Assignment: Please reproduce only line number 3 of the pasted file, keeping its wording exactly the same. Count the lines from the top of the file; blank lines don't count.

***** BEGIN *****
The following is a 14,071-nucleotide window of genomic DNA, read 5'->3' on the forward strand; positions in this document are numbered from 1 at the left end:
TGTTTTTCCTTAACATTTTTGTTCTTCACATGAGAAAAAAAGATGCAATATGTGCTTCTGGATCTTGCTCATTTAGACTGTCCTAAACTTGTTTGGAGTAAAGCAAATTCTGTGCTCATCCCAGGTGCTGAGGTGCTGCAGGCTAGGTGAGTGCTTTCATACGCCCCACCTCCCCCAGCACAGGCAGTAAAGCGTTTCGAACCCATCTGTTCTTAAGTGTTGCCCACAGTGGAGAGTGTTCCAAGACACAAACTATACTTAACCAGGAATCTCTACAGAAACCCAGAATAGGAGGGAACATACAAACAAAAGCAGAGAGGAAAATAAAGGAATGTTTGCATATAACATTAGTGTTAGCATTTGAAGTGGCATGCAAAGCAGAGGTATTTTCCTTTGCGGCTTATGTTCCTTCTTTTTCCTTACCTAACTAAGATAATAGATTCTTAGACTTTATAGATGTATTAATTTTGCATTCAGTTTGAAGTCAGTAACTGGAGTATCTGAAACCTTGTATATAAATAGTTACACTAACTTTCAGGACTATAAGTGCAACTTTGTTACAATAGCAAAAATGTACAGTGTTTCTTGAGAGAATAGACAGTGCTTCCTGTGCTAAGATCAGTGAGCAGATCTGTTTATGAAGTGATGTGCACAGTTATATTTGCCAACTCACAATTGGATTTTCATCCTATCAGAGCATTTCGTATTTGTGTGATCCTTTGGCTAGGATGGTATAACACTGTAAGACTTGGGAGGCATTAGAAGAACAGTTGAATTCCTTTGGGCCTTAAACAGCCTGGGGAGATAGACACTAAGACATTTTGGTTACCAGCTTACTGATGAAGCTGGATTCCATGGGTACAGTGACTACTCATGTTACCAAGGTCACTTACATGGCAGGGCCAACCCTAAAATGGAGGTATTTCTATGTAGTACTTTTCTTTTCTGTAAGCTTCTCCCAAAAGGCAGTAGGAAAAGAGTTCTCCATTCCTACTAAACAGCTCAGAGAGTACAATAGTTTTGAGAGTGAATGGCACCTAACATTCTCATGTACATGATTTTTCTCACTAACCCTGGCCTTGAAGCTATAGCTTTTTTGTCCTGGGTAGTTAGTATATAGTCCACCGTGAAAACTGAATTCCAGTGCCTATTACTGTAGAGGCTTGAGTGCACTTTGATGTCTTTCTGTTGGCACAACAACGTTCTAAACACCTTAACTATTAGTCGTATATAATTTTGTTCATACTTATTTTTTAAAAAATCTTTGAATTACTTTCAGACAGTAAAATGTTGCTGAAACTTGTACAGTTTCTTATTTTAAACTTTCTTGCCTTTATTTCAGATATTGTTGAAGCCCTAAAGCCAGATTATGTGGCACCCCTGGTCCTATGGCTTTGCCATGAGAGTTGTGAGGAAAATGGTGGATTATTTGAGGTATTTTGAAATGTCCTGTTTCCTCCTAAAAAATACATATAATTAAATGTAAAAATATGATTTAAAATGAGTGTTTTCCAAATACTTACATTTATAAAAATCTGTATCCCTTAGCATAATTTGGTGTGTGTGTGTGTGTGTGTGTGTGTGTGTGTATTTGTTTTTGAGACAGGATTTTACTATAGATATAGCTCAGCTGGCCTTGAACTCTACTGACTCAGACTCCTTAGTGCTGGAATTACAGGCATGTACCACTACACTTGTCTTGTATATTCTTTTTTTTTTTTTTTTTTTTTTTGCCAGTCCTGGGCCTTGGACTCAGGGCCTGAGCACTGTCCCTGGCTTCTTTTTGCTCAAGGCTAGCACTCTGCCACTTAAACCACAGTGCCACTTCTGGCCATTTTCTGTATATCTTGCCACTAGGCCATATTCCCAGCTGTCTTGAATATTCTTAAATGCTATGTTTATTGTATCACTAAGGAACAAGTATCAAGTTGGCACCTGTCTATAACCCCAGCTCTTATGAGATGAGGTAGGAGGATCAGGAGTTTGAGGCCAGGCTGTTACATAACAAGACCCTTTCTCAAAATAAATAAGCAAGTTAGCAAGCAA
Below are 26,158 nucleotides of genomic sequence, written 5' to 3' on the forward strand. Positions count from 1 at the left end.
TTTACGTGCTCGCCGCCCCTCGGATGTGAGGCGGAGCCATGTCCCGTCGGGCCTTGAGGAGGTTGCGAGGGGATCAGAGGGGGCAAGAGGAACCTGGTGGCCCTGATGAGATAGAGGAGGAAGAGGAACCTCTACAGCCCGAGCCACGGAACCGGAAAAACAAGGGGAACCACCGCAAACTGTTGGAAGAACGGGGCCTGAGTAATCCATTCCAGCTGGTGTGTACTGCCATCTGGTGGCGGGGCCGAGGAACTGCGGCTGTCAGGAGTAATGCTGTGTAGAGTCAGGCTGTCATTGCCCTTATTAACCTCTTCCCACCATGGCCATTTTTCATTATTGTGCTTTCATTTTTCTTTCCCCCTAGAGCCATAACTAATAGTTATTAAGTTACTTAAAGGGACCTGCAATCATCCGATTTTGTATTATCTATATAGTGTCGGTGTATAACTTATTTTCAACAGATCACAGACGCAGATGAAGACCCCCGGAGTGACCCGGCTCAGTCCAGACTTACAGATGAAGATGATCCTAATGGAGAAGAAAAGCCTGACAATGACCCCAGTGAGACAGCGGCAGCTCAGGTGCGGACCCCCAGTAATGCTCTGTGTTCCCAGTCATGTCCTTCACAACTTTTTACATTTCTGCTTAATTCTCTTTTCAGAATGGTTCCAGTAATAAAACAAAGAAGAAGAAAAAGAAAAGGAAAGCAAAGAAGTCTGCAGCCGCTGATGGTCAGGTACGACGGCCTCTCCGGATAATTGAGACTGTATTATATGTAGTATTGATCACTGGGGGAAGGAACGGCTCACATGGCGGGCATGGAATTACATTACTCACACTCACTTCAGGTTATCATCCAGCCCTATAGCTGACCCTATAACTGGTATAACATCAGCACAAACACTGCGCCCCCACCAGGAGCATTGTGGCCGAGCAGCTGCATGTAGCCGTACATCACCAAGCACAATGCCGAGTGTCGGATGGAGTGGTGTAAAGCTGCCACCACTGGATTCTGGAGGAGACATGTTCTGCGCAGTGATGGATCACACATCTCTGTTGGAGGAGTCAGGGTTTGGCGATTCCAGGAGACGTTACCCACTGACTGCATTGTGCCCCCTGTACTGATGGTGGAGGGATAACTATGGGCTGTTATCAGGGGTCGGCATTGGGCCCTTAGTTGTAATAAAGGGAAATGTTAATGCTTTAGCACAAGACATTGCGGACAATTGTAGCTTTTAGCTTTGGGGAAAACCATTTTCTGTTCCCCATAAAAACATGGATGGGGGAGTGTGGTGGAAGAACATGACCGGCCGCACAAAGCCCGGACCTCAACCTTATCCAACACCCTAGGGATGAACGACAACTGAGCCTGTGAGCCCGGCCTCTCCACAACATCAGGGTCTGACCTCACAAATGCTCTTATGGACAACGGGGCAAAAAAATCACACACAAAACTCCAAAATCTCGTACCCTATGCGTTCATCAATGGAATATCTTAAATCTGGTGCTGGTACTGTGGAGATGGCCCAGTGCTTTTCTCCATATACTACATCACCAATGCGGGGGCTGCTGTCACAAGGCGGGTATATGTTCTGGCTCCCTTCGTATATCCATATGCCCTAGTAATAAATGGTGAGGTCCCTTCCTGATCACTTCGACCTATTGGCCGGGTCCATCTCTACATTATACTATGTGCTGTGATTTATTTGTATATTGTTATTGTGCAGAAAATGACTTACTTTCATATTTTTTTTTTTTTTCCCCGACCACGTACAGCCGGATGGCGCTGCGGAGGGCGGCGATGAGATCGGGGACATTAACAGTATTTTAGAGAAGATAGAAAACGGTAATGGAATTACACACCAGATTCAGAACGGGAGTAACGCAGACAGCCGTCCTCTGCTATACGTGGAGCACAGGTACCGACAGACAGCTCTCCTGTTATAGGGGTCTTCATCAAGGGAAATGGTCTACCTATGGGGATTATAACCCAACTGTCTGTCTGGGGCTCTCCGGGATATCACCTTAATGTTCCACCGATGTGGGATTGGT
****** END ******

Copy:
Below are 26,158 nucleotides of genomic sequence, written 5' to 3' on the forward strand. Positions count from 1 at the left end.